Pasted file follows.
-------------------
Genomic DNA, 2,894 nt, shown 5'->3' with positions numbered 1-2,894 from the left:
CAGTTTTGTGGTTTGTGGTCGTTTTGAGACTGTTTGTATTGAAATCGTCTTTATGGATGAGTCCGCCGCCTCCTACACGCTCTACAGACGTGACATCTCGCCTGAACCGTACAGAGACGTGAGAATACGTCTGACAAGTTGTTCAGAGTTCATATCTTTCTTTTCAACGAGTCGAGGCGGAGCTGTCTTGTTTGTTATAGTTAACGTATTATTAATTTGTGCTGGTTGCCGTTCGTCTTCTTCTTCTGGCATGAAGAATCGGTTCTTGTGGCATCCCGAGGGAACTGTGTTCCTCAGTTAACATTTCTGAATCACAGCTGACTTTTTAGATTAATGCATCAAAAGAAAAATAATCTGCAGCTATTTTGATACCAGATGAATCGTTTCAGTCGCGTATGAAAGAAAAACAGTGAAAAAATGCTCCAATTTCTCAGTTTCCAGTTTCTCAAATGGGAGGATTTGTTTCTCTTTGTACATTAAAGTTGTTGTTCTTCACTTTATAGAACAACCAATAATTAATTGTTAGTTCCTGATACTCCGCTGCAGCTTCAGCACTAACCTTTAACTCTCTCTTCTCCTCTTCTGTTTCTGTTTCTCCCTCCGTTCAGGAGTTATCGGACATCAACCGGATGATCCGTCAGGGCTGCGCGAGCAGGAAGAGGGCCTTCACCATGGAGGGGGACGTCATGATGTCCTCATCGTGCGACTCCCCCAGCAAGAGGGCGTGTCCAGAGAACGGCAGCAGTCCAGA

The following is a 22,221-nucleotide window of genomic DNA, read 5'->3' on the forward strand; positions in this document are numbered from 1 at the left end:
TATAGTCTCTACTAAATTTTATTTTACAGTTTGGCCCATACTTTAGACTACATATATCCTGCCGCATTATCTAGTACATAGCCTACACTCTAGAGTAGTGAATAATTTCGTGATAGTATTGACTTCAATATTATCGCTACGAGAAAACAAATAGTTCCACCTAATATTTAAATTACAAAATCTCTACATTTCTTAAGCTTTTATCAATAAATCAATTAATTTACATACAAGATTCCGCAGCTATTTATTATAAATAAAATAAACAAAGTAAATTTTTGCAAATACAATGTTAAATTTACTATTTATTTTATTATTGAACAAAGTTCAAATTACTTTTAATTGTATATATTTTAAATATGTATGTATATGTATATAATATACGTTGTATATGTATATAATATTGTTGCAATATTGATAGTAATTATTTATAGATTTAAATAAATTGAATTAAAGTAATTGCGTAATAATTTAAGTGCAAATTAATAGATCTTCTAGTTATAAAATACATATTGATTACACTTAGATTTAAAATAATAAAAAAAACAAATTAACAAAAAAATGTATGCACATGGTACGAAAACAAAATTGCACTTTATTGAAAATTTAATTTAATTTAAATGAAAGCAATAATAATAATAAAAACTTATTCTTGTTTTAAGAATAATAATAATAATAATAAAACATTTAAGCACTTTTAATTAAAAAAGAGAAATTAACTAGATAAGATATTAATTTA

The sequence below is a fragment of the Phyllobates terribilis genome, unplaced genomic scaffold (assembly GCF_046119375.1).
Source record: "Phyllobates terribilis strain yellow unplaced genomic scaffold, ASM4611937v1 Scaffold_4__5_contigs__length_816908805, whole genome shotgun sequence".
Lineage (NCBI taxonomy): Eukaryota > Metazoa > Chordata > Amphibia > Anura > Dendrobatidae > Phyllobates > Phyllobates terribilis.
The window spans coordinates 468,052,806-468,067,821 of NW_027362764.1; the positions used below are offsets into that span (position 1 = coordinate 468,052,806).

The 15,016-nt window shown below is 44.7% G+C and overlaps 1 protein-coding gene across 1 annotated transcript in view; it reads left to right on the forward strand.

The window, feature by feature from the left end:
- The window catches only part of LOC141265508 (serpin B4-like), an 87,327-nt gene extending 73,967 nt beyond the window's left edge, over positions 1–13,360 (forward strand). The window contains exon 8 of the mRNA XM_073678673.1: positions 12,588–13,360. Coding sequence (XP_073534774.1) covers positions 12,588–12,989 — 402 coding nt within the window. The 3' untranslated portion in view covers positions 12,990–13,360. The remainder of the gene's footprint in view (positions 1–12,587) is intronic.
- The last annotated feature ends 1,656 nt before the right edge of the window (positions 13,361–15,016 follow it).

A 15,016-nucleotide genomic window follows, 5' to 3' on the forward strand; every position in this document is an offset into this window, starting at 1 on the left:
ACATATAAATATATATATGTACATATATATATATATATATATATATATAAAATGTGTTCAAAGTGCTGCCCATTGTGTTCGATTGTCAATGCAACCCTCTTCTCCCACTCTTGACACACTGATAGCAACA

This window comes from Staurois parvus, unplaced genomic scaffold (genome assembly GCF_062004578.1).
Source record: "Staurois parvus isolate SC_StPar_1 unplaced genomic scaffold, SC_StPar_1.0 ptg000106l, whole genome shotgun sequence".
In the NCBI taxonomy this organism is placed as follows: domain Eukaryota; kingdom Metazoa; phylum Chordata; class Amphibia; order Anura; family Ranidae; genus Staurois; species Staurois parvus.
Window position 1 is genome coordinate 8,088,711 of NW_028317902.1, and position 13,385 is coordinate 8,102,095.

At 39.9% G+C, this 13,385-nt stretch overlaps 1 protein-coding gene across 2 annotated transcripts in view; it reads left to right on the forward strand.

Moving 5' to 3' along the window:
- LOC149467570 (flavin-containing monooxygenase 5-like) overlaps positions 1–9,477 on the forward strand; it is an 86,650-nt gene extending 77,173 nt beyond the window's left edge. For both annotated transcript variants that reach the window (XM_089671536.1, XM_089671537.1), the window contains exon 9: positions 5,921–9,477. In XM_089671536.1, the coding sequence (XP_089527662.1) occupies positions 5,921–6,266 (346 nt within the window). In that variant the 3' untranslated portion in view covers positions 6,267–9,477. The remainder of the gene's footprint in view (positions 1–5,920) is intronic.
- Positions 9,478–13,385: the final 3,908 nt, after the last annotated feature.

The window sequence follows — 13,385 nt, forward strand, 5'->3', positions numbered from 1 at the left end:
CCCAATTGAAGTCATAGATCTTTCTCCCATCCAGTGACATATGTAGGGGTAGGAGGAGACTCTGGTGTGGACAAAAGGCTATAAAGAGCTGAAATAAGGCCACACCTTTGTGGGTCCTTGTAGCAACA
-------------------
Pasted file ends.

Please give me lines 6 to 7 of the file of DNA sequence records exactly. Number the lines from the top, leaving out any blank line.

Source record: "Phyllobates terribilis strain yellow unplaced genomic scaffold, ASM4611937v1 Scaffold_4__5_contigs__length_816908805, whole genome shotgun sequence".
Lineage (NCBI taxonomy): Eukaryota > Metazoa > Chordata > Amphibia > Anura > Dendrobatidae > Phyllobates > Phyllobates terribilis.